Monday, July 22, 2013

Monday Links

  • The above map shows the likelihood of a child from the bottom fifth of the income distribution rising into the top fifth, and is from a fascinating article about the geography of income inequality in the NYT.  The underlying study is available, and you can get the raw data there too.
  • Shipping goods from western China to Europe by rail.  This seems like an interesting development as it might help China to continue developing its interior, which lags considerably behind the big coastal cities.
  • Interesting op-ed on the difficulties of growing food in the climate of the future with increasingly severe and prolonged heat waves.
  • Last year's collapse in natural gas prices appears to be over:

Friday, July 19, 2013

Friday Links

  • The above is New York's real-time wholesale electricity prices showing the effect of the current heat wave in the North East.
  • The challenges of making changes to the US electric grid, which has over 500 owners.  This subject is really important to our ability to transition to a carbon neutral economy.
  • New startups working on energy storage options.
  • Juan Cole has some interesting thoughts on automation and globalization in the context of Detroit.
  • Finally, Paul Krugman has a column arguing that China is hitting the wall.  Some of the assertions in there I'm not too sure about.  For example, arguing that China is running out of peasants seems inconsistent with the fact that urbanization is still only 50%, versus 80%+ in developed countries.  For context, below are the GDP growth data (annual through 2010, quarterly after that).  While it's clear that China is slowing down somewhat relative to the mid 2000s peak, it's still a high growth rate by the standards of any other country.  This is far from a hard landing, at least for now.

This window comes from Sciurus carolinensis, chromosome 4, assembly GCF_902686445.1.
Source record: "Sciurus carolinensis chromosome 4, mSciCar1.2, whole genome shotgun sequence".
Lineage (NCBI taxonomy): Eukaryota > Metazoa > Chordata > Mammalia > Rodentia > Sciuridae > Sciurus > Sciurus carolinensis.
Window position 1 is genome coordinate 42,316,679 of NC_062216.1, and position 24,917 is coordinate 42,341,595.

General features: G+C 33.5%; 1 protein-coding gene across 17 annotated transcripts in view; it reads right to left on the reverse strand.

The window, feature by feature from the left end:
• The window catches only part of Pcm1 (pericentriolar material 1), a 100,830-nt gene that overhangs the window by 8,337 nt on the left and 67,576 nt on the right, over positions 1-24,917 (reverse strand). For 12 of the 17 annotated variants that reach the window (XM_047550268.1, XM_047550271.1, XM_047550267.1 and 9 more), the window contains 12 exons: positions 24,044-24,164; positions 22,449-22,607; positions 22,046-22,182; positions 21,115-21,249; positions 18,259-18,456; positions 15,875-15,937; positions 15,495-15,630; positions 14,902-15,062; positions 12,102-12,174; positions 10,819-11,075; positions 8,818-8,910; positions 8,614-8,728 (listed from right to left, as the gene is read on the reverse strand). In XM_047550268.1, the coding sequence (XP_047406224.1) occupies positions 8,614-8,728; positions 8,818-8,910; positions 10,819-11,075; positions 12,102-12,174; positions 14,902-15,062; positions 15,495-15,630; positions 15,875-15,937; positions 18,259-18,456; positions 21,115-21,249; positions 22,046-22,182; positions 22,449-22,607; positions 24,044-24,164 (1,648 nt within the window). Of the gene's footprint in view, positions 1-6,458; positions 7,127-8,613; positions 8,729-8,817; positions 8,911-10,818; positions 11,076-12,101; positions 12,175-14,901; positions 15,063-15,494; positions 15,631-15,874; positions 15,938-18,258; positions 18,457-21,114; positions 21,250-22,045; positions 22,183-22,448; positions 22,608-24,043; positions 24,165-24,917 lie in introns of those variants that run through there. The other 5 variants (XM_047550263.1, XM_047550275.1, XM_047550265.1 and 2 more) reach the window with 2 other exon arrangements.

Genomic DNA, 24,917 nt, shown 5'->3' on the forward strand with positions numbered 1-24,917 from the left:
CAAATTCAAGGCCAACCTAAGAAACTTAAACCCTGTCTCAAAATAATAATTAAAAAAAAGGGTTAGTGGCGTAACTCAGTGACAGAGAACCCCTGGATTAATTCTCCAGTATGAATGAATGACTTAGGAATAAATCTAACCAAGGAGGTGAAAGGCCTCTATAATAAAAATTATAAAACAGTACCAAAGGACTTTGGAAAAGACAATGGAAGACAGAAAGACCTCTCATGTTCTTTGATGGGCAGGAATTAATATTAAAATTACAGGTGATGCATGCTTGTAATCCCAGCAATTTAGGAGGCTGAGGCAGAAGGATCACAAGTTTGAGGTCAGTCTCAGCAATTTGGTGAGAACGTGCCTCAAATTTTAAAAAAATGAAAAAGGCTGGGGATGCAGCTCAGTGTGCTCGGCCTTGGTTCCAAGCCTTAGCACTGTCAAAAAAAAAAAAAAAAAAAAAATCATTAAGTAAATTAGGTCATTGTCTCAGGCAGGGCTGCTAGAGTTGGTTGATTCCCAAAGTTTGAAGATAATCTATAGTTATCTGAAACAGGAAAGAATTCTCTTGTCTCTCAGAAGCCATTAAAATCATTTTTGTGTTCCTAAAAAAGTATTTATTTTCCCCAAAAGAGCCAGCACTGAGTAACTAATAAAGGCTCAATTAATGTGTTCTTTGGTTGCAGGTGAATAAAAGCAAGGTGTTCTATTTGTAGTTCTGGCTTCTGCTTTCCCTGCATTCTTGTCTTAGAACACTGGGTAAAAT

Wednesday, July 17, 2013

Monday, July 15, 2013

Monday Links

  • The above is European industrial production.  Things were looking a bit more positive for a few months, but the last month's data is down again.  Retail trade was a bit better though - see graph at bottom.
  • It doesn't matter where in the world we do it, killing people without proper due process will brand us as hypocrites and do us far more harm than good in the long run.
  • Solar panel plant in Nevada canceled due to lack of demand.  If you as an individual don't yet buy your electricity from renewable generators, but could, now would be a great time.  This also suggests it's time to up the renewable portfolio standards in some of the states.
  • Nation states now the major buyers of computer vulnerabilities, says the NYT.
  • European retail trade:

Finally, I'm back from vacation so blogging should improve.

Thursday, July 11, 2013

Wednesday, July 3, 2013

Wednesday Links

  • The NSA is recording and storing one billion cellphone calls per day.
  • Wow on the diversion of the Bolivian President's flight so his plane could be searched for Edward Snowden.  Suddenly Julian Assange doesn't sound so paranoid any more.  I think we are all getting an object lesson here in how the world really works, and it's not pretty at all.
  • Glenn Greenwald's speech on meeting Snowden worth reading in full.
  • Morsi government in Egypt overthrown by military.  More unrest in Middle East is not great for the rest of us, but of course the main hope would be for a decent life for the Egyptian people.  I'ts very unfortunate that it has come to this.